On Sunday, March 10th, the Parenting Through a Jewish Lens Alumni Advisory Group put on a fabulous event to help families prepare for Passover. “Matzah Matters” drew 60 parents and children who enjoyed learning, schmoozing, eating and making arts and crafts. Parents participated in two short (and inspiring!) classes– one on making the seder meaningful for kids, led by Rabbi Julie Zupan, the other on making the seder meaningful for adults, led by Rabbi Natan Margalit. For the resources they shared and the recipes everyone enjoyed read on and visit our Parenting Lens Blog.
The planning group got creative with the menu: everything served corresponded to foods typically<s></s>foundat a Seder; mini quiches were a nod to the eggs we eat and have on the Seder plate, sliced apples alongside trail mix were meant to mimic charoset, and fresh vegetables with dips were a nod to parsley and salt water. We’re sharing recipes to help bring these dishes to your Passover table.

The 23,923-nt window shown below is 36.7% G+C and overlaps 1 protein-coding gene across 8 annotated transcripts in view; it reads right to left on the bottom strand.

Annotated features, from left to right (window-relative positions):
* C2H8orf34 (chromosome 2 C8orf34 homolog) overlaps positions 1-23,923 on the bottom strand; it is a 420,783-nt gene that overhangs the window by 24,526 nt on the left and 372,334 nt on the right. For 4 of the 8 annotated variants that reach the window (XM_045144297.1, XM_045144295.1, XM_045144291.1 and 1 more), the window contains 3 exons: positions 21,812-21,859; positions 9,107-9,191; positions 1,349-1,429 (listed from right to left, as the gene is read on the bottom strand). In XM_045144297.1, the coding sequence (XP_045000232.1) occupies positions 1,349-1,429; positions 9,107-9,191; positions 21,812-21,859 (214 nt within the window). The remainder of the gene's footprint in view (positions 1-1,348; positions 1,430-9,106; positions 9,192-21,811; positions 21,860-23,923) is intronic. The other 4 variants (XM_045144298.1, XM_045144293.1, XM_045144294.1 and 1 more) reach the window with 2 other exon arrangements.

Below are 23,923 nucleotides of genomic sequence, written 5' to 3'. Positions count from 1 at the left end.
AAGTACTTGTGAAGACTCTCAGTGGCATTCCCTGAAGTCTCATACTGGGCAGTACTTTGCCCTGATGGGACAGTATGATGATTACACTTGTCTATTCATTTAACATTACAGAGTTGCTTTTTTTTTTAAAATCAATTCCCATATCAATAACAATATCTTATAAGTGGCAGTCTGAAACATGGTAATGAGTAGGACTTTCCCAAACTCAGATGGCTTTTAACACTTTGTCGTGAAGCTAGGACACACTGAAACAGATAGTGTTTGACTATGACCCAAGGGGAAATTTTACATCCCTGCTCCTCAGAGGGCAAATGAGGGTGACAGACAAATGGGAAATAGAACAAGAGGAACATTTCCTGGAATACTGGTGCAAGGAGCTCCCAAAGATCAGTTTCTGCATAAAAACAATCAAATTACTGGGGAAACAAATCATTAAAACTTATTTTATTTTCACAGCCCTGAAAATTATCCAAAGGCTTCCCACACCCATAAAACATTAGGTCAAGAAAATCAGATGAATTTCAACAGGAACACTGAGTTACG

Jessica Boatright, the Alumni Advisory Group Chair has offered some reflectionson the learning session with Natan, which began with a question to the group: had they ever been to a seder that was truly meaningful to them, as adults? Less than half the room raised their hands. His assertion, which received a lot of knowing looks, was that as parents we spend a lot of time thinking about how to make holidays and traditions meaningful and fun for our kids, and not very much time thinking about how to make them meaningful for ourselves. Moreover, as we learned as PTJL participants, helping our kids find meaning and connection is dependent not just on how we teach but on how we are – on how our kids perceive our own connection to Judaism. Natan’s Passover class was about nurturing this connection. Here are his resources as well as an account of Jessica’s family tradition that keeps adults engaged in the Seder.
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